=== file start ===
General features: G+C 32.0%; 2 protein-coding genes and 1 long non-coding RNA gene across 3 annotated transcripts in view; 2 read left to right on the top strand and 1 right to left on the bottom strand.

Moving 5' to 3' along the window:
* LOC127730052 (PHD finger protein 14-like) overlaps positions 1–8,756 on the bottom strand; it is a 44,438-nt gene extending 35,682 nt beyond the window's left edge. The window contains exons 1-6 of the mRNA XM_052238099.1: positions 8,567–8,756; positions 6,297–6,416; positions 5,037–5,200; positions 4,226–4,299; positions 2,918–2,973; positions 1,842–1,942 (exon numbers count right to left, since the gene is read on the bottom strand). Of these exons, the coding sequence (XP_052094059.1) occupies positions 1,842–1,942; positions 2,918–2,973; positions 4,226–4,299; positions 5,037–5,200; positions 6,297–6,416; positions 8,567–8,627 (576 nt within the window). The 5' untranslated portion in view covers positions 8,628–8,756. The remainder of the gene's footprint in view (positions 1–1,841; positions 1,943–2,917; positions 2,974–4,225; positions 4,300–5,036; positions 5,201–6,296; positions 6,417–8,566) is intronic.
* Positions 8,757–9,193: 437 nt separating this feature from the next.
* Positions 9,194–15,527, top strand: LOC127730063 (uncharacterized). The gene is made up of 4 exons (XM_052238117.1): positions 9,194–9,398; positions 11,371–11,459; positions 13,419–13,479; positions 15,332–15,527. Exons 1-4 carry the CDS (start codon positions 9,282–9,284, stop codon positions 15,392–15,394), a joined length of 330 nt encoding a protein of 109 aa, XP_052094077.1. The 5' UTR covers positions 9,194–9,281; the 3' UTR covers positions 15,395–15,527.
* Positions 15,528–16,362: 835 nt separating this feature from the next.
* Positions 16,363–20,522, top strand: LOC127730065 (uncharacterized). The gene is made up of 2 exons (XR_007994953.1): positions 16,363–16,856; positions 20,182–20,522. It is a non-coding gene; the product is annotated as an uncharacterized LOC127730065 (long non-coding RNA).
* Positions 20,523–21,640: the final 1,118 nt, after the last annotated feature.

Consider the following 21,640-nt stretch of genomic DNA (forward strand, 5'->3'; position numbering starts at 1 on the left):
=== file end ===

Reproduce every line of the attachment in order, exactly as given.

General features: G+C 32.0%; 2 protein-coding genes and 1 long non-coding RNA gene across 3 annotated transcripts in view; 2 read left to right on the top strand and 1 right to left on the bottom strand.

Moving 5' to 3' along the window:
* LOC127730052 (PHD finger protein 14-like) overlaps positions 1–8,756 on the bottom strand; it is a 44,438-nt gene extending 35,682 nt beyond the window's left edge. The window contains exons 1-6 of the mRNA XM_052238099.1: positions 8,567–8,756; positions 6,297–6,416; positions 5,037–5,200; positions 4,226–4,299; positions 2,918–2,973; positions 1,842–1,942 (exon numbers count right to left, since the gene is read on the bottom strand). Of these exons, the coding sequence (XP_052094059.1) occupies positions 1,842–1,942; positions 2,918–2,973; positions 4,226–4,299; positions 5,037–5,200; positions 6,297–6,416; positions 8,567–8,627 (576 nt within the window). The 5' untranslated portion in view covers positions 8,628–8,756. The remainder of the gene's footprint in view (positions 1–1,841; positions 1,943–2,917; positions 2,974–4,225; positions 4,300–5,036; positions 5,201–6,296; positions 6,417–8,566) is intronic.
* Positions 8,757–9,193: 437 nt separating this feature from the next.
* Positions 9,194–15,527, top strand: LOC127730063 (uncharacterized). The gene is made up of 4 exons (XM_052238117.1): positions 9,194–9,398; positions 11,371–11,459; positions 13,419–13,479; positions 15,332–15,527. Exons 1-4 carry the CDS (start codon positions 9,282–9,284, stop codon positions 15,392–15,394), a joined length of 330 nt encoding a protein of 109 aa, XP_052094077.1. The 5' UTR covers positions 9,194–9,281; the 3' UTR covers positions 15,395–15,527.
* Positions 15,528–16,362: 835 nt separating this feature from the next.
* Positions 16,363–20,522, top strand: LOC127730065 (uncharacterized). The gene is made up of 2 exons (XR_007994953.1): positions 16,363–16,856; positions 20,182–20,522. It is a non-coding gene; the product is annotated as an uncharacterized LOC127730065 (long non-coding RNA).
* Positions 20,523–21,640: the final 1,118 nt, after the last annotated feature.

Consider the following 21,640-nt stretch of genomic DNA (forward strand, 5'->3'; position numbering starts at 1 on the left):